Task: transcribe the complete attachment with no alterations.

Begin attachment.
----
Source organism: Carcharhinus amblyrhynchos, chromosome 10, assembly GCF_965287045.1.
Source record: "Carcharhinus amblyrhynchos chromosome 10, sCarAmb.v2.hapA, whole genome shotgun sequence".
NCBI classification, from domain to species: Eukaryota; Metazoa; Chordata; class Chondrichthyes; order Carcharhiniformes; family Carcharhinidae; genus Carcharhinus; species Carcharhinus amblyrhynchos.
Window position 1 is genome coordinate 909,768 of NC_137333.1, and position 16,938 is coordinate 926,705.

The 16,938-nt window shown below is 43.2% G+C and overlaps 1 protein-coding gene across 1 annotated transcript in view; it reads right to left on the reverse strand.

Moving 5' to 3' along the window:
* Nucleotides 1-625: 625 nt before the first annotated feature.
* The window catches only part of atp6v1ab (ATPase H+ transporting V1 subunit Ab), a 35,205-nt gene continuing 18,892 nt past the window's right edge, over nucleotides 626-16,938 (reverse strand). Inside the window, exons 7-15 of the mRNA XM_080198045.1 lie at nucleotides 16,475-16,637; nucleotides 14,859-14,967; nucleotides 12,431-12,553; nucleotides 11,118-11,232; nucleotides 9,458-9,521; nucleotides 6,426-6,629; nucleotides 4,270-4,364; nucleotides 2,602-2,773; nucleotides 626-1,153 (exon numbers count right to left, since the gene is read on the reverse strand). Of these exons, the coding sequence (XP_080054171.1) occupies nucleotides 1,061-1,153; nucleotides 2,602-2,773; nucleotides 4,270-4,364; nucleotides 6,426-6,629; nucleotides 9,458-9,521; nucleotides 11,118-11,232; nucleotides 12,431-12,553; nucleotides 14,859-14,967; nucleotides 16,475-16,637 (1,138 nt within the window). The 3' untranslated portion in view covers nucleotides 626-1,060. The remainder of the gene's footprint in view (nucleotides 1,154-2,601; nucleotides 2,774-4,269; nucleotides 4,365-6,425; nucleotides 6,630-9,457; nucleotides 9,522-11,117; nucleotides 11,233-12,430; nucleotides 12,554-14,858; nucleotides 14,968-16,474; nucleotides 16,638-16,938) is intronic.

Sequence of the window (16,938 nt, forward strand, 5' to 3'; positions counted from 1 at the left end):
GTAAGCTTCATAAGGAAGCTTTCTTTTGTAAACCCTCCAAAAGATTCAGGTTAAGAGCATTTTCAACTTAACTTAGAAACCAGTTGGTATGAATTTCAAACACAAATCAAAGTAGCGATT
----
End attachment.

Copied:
Source organism: Carcharhinus amblyrhynchos, chromosome 10, assembly GCF_965287045.1.
Source record: "Carcharhinus amblyrhynchos chromosome 10, sCarAmb.v2.hapA, whole genome shotgun sequence".
NCBI classification, from domain to species: Eukaryota; Metazoa; Chordata; class Chondrichthyes; order Carcharhiniformes; family Carcharhinidae; genus Carcharhinus; species Carcharhinus amblyrhynchos.
Window position 1 is genome coordinate 909,768 of NC_137333.1, and position 16,938 is coordinate 926,705.

The 16,938-nt window shown below is 43.2% G+C and overlaps 1 protein-coding gene across 1 annotated transcript in view; it reads right to left on the reverse strand.

Moving 5' to 3' along the window:
* Nucleotides 1-625: 625 nt before the first annotated feature.
* The window catches only part of atp6v1ab (ATPase H+ transporting V1 subunit Ab), a 35,205-nt gene continuing 18,892 nt past the window's right edge, over nucleotides 626-16,938 (reverse strand). Inside the window, exons 7-15 of the mRNA XM_080198045.1 lie at nucleotides 16,475-16,637; nucleotides 14,859-14,967; nucleotides 12,431-12,553; nucleotides 11,118-11,232; nucleotides 9,458-9,521; nucleotides 6,426-6,629; nucleotides 4,270-4,364; nucleotides 2,602-2,773; nucleotides 626-1,153 (exon numbers count right to left, since the gene is read on the reverse strand). Of these exons, the coding sequence (XP_080054171.1) occupies nucleotides 1,061-1,153; nucleotides 2,602-2,773; nucleotides 4,270-4,364; nucleotides 6,426-6,629; nucleotides 9,458-9,521; nucleotides 11,118-11,232; nucleotides 12,431-12,553; nucleotides 14,859-14,967; nucleotides 16,475-16,637 (1,138 nt within the window). The 3' untranslated portion in view covers nucleotides 626-1,060. The remainder of the gene's footprint in view (nucleotides 1,154-2,601; nucleotides 2,774-4,269; nucleotides 4,365-6,425; nucleotides 6,630-9,457; nucleotides 9,522-11,117; nucleotides 11,233-12,430; nucleotides 12,554-14,858; nucleotides 14,968-16,474; nucleotides 16,638-16,938) is intronic.

Sequence of the window (16,938 nt, forward strand, 5' to 3'; positions counted from 1 at the left end):
GTAAGCTTCATAAGGAAGCTTTCTTTTGTAAACCCTCCAAAAGATTCAGGTTAAGAGCATTTTCAACTTAACTTAGAAACCAGTTGGTATGAATTTCAAACACAAATCAAAGTAGCGATT